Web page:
Mobile broadband is growing, and nearly equal to fixed broadband reach today. The ITU says that there were as many fixed broadband subscriptions in the developing world in 2010 (253 million) as there were in the developed world in 2008 (251 million) – although around half of the developing market capacity is in China alone.  At the same time, there are now more mobile broadband subscriptions in the developing world in 2010 (309 million), than there were in the entire world in 2007 (307 million).

Barriers Exist Even for Mobile Broadband
Infrastructure and applications must be developed in tandem – just like the traditional broadband model. Infrastructure is key to accelerating the provision of universal and ubiquitous mobile access, and adoption of mobile services is hampered by a lack of applications, or a lack of apps which appealed to niche segments of underserved populations, thereby proving compelling or useful enough to appeal broadly across the urban and rural populations. One effective example is Mamakiba, a mobile app which aims to help Bangladeshi expectant mothers with irregular incomes, save and prepare the costs of prenatal care and childbirth. Affordability is also the obvious, and critical, element to enable widespread adoption across income levels.

Government Can Help Create Both Access & Services
Government in many countries have proven effective at creating the pervasive availability of fixed line broadband, and linked it with a plan for services and industry growth. Estonia is a fascinating case in the implementation of a comprehensive government strategy to do exactly this: grow broadband penetration, while simultaneously encouraging the growth of various e-commerce, e-government, e-education, e-health and other services to take advantage of the broadband capacity. High broadband usage in Estonia has helped to ensure a high potential online audience, which is in turn stimulating the development of broadband services from various sectors of the economy. Countries like Malaysia are also following similar approaches, building holistic plans with ICT at the center.

Should Governments Bet on Fixed or Mobile Broadband Infrastructure?
Any government who sees the Internet only as a “luxury” in the twenty-first century has failed to see the enormous potential of ICT as key lever of economic and social growth, as well as national competiveness; the governments who most recognize it are the ones building comprehensive plans to ensure both universal access and local services / local businesses to take advantage of the infrastructure – mobile is best for some, fixed line is best for others, and perhaps for many it is a combination of the both.

FastCompany: “Netflix Owns The Evening Web”
Research and Markets:
“Estonia – Digital Economy and Broadband Market – Overview, Statistics and Forecasts”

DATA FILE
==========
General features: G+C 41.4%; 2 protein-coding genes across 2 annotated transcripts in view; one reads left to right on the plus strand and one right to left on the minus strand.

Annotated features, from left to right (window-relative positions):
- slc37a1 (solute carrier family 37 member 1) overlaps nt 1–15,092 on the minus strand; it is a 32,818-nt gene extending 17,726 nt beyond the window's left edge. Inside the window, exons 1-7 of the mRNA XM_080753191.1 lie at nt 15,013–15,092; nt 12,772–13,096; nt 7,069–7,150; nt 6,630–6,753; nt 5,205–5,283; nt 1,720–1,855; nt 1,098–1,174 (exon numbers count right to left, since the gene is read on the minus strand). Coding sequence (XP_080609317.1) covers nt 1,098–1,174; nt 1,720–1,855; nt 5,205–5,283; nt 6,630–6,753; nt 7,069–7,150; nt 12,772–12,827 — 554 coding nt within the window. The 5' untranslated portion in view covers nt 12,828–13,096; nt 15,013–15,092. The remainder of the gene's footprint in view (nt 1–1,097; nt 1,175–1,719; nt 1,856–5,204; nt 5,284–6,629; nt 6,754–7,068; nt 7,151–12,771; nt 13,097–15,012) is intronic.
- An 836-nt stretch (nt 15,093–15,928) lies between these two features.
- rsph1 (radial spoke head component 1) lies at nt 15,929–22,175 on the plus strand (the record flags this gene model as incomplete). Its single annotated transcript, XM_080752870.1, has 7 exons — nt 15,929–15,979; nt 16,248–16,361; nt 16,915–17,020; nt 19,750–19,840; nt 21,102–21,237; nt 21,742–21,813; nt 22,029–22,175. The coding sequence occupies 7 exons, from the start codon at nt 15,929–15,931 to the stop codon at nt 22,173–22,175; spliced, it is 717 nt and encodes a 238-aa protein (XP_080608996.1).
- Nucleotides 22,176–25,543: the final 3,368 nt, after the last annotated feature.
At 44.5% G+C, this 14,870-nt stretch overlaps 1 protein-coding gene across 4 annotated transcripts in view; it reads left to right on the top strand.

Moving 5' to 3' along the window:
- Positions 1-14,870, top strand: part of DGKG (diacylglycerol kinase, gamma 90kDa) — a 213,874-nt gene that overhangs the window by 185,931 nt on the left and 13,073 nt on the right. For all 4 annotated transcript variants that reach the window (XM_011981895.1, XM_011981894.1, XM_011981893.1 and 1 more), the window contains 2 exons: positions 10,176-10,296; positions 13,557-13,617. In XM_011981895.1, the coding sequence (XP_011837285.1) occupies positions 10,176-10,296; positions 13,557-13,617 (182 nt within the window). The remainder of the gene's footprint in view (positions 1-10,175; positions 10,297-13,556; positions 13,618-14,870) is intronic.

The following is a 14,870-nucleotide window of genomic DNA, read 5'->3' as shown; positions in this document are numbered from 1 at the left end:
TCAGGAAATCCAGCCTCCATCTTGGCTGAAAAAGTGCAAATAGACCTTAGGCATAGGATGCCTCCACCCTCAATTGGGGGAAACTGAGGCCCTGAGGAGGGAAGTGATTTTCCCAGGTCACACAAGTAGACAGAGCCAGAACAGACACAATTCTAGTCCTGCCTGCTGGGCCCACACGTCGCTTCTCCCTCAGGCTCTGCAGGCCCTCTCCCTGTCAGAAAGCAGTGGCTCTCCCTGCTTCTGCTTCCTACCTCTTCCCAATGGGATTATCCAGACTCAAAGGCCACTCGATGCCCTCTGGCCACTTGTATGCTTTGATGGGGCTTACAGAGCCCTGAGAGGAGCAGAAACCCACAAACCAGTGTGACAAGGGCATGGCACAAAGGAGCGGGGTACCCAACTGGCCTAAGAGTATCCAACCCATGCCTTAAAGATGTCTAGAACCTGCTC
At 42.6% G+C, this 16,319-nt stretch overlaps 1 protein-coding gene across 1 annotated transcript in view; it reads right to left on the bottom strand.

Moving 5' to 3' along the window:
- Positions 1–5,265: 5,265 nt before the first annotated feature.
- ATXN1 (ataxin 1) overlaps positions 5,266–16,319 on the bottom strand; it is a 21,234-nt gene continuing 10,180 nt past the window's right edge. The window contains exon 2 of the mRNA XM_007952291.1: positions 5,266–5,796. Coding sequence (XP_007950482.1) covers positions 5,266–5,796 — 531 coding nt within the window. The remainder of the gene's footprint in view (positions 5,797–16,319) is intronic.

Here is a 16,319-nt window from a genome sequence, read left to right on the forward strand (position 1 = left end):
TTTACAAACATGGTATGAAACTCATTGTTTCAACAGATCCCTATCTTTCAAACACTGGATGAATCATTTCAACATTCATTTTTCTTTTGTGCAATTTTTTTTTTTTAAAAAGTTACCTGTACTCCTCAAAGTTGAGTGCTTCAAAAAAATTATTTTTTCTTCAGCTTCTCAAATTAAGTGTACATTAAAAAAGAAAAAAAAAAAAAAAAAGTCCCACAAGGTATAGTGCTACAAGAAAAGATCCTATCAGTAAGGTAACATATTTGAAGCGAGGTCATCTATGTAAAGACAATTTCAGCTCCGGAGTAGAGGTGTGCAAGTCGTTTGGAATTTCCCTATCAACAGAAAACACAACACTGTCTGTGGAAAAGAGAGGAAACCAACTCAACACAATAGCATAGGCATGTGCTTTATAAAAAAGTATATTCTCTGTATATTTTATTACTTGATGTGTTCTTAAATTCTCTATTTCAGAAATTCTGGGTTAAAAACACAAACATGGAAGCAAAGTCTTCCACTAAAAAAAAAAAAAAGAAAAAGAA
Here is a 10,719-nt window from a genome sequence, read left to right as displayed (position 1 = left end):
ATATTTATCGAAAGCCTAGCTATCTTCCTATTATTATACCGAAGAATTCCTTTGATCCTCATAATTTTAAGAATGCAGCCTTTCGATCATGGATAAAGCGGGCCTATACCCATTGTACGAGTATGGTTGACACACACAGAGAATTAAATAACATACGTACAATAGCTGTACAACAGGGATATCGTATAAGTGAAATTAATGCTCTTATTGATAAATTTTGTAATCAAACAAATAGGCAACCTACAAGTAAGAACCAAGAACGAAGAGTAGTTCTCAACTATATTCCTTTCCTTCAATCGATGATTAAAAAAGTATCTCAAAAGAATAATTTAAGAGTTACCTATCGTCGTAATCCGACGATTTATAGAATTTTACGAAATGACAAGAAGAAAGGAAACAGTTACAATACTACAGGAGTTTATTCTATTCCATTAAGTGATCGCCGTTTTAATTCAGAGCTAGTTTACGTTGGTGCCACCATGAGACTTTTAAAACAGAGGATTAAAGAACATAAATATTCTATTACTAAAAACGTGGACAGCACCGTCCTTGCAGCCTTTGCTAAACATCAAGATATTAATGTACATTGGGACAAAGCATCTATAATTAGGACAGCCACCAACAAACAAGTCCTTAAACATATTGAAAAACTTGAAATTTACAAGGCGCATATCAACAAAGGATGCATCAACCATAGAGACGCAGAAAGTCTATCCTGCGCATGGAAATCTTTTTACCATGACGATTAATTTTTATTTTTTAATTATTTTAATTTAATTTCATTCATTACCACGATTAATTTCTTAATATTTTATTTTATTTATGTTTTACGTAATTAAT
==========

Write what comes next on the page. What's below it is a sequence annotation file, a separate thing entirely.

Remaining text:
IT Decisions:
“Brazil internet plans dwarfed by South Korea”
Penn Olson: “
Malaysia Announces Digital Masterplan For The Next Decade
ZDNet Asia:
Study: Mobile access lifts emerging markets
LA Times: United Nations report: Internet access is a human right
eWeek Europe: Vodafone Warns Against Excessive Fibre Investment
iAfrica: “Where’s our Netflix?”
Photo by Alicia Nijdam licensed under Creative Commons

The Patient, Adventurous (and increasingly wealthy) Brazilian Tourist

We’ve just finished a four-day long weekend in Brazil, and most people I know locally are either on trip to the US, returning from one, or planning for one. Flights everywhere for the holiday weekend were anecdotally either sold out or extraordinarily expensive. No matter where in the world I travel these days, I seem to meet Brazilians – whether it is in line at a Starbucks in New York, or on a safari in east Africa. A friend in Miami recently shared a story of being in an hot new restaurant when a group of Brazilians arrived, ordering the most expensive bottles of wine and bringing a healthy amount of laughter and fun to the entire restaurant. It’s clear that as markets like Brazil continue to experience rapid economic growth, Brazilians tourists will increasingly be seen in the US and around the world.

Truth in Numbers: Brazilian Tourists are Big Spenders
According to Brazil’s Central Bank, Brazilian tourists spend an average of USD $43.3 million a day in countries around the world, outside of Brazil; spending USD $1.4 billion this April alone, up 83% from the same period last year. In 2010, 1.2 million Brazilians visited the United States, injecting USD $5.9 billion into the US economy.

Travel to the US is Not as Easy as it Could be – but Brazilians are Going Anyway
Ironically, despite the positive economic benefits of increased tourism to the US, it is far from easy for most Brazilians to have the opportunity. As Brazil is not one of the 36 countries currently on the US Visa Waiver List, all Brazilian citizens must apply for – and receive – a visa before entering the US. This wait time to process these visa applications can be as high as 141 days, according to the US Travel Association, despite claims by the US State Department that the average international wait time is 30 days. Purportedly, the consular staff in São Paulo is currently processing an average of 2,300 visas every day, more than any other US consulate in the world – and they are hoping to double their production levels by next year just to keep pace with demand.